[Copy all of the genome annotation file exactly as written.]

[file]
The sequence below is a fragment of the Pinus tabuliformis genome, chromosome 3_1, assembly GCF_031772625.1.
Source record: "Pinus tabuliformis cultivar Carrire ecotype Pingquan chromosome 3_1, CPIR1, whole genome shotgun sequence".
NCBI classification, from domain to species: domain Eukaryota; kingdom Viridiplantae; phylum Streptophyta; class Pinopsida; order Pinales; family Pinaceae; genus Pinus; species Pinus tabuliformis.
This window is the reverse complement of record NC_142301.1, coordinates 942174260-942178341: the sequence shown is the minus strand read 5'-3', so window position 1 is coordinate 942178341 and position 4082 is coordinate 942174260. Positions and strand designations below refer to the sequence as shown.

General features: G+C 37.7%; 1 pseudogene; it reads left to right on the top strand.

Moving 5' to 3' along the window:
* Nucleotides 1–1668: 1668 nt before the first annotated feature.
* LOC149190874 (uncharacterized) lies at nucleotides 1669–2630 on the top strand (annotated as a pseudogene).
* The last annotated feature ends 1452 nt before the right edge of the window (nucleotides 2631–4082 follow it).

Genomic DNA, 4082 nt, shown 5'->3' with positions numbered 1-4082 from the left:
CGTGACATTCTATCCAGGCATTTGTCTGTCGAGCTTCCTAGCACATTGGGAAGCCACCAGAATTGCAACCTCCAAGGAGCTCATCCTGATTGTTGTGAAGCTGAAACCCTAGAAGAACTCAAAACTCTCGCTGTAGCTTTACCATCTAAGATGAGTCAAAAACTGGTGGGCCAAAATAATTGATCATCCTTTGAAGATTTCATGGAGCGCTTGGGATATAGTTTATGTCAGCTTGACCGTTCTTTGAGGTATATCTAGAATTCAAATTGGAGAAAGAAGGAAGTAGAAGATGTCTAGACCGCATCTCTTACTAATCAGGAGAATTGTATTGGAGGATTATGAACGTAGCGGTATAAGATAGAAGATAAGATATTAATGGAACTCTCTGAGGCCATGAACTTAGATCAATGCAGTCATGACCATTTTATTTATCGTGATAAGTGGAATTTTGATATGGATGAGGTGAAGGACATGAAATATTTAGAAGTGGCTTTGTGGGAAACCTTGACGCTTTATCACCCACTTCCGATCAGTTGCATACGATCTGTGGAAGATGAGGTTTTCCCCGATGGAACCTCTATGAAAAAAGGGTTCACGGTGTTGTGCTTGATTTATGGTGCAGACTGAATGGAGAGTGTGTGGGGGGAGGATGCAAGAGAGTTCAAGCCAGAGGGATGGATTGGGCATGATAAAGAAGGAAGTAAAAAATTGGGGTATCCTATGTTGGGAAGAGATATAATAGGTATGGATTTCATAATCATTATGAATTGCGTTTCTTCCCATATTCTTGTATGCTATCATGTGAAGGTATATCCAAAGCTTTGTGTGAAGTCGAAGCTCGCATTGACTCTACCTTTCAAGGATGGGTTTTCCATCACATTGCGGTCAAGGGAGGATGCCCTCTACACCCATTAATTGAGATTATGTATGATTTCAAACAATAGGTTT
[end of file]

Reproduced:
The sequence below is a fragment of the Pinus tabuliformis genome, chromosome 3_1, assembly GCF_031772625.1.
Source record: "Pinus tabuliformis cultivar Carrire ecotype Pingquan chromosome 3_1, CPIR1, whole genome shotgun sequence".
NCBI classification, from domain to species: domain Eukaryota; kingdom Viridiplantae; phylum Streptophyta; class Pinopsida; order Pinales; family Pinaceae; genus Pinus; species Pinus tabuliformis.
This window is the reverse complement of record NC_142301.1, coordinates 942174260-942178341: the sequence shown is the minus strand read 5'-3', so window position 1 is coordinate 942178341 and position 4082 is coordinate 942174260. Positions and strand designations below refer to the sequence as shown.

General features: G+C 37.7%; 1 pseudogene; it reads left to right on the top strand.

Moving 5' to 3' along the window:
* Nucleotides 1–1668: 1668 nt before the first annotated feature.
* LOC149190874 (uncharacterized) lies at nucleotides 1669–2630 on the top strand (annotated as a pseudogene).
* The last annotated feature ends 1452 nt before the right edge of the window (nucleotides 2631–4082 follow it).

Genomic DNA, 4082 nt, shown 5'->3' with positions numbered 1-4082 from the left:
CGTGACATTCTATCCAGGCATTTGTCTGTCGAGCTTCCTAGCACATTGGGAAGCCACCAGAATTGCAACCTCCAAGGAGCTCATCCTGATTGTTGTGAAGCTGAAACCCTAGAAGAACTCAAAACTCTCGCTGTAGCTTTACCATCTAAGATGAGTCAAAAACTGGTGGGCCAAAATAATTGATCATCCTTTGAAGATTTCATGGAGCGCTTGGGATATAGTTTATGTCAGCTTGACCGTTCTTTGAGGTATATCTAGAATTCAAATTGGAGAAAGAAGGAAGTAGAAGATGTCTAGACCGCATCTCTTACTAATCAGGAGAATTGTATTGGAGGATTATGAACGTAGCGGTATAAGATAGAAGATAAGATATTAATGGAACTCTCTGAGGCCATGAACTTAGATCAATGCAGTCATGACCATTTTATTTATCGTGATAAGTGGAATTTTGATATGGATGAGGTGAAGGACATGAAATATTTAGAAGTGGCTTTGTGGGAAACCTTGACGCTTTATCACCCACTTCCGATCAGTTGCATACGATCTGTGGAAGATGAGGTTTTCCCCGATGGAACCTCTATGAAAAAAGGGTTCACGGTGTTGTGCTTGATTTATGGTGCAGACTGAATGGAGAGTGTGTGGGGGGAGGATGCAAGAGAGTTCAAGCCAGAGGGATGGATTGGGCATGATAAAGAAGGAAGTAAAAAATTGGGGTATCCTATGTTGGGAAGAGATATAATAGGTATGGATTTCATAATCATTATGAATTGCGTTTCTTCCCATATTCTTGTATGCTATCATGTGAAGGTATATCCAAAGCTTTGTGTGAAGTCGAAGCTCGCATTGACTCTACCTTTCAAGGATGGGTTTTCCATCACATTGCGGTCAAGGGAGGATGCCCTCTACACCCATTAATTGAGATTATGTATGATTTCAAACAATAGGTTT